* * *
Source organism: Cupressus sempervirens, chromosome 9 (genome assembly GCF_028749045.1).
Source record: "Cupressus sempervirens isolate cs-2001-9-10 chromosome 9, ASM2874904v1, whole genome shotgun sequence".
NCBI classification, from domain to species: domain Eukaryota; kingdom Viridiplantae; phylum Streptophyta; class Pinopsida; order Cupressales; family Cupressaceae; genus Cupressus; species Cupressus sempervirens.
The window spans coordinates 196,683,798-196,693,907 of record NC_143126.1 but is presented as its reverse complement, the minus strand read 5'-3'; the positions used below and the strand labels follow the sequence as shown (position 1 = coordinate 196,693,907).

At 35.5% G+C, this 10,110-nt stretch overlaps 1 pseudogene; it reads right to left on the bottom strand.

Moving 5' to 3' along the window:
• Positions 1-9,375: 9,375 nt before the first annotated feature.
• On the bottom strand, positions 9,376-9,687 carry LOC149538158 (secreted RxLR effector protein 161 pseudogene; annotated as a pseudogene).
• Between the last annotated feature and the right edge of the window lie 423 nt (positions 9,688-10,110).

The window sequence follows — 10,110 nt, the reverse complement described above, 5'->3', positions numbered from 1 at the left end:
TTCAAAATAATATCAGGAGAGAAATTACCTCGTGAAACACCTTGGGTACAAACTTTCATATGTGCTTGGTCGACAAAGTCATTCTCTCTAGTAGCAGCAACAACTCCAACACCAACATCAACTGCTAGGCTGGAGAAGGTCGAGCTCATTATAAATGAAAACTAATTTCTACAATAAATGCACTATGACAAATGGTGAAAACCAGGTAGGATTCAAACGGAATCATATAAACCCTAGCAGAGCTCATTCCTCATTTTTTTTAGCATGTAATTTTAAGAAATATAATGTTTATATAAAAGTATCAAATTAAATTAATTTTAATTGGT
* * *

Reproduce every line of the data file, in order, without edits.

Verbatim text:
Source organism: Cupressus sempervirens, chromosome 9 (genome assembly GCF_028749045.1).
Source record: "Cupressus sempervirens isolate cs-2001-9-10 chromosome 9, ASM2874904v1, whole genome shotgun sequence".
NCBI classification, from domain to species: domain Eukaryota; kingdom Viridiplantae; phylum Streptophyta; class Pinopsida; order Cupressales; family Cupressaceae; genus Cupressus; species Cupressus sempervirens.
The window spans coordinates 196,683,798-196,693,907 of record NC_143126.1 but is presented as its reverse complement, the minus strand read 5'-3'; the positions used below and the strand labels follow the sequence as shown (position 1 = coordinate 196,693,907).

At 35.5% G+C, this 10,110-nt stretch overlaps 1 pseudogene; it reads right to left on the bottom strand.

Moving 5' to 3' along the window:
• Positions 1-9,375: 9,375 nt before the first annotated feature.
• On the bottom strand, positions 9,376-9,687 carry LOC149538158 (secreted RxLR effector protein 161 pseudogene; annotated as a pseudogene).
• Between the last annotated feature and the right edge of the window lie 423 nt (positions 9,688-10,110).

The window sequence follows — 10,110 nt, the reverse complement described above, 5'->3', positions numbered from 1 at the left end:
TTCAAAATAATATCAGGAGAGAAATTACCTCGTGAAACACCTTGGGTACAAACTTTCATATGTGCTTGGTCGACAAAGTCATTCTCTCTAGTAGCAGCAACAACTCCAACACCAACATCAACTGCTAGGCTGGAGAAGGTCGAGCTCATTATAAATGAAAACTAATTTCTACAATAAATGCACTATGACAAATGGTGAAAACCAGGTAGGATTCAAACGGAATCATATAAACCCTAGCAGAGCTCATTCCTCATTTTTTTTAGCATGTAATTTTAAGAAATATAATGTTTATATAAAAGTATCAAATTAAATTAATTTTAATTGGT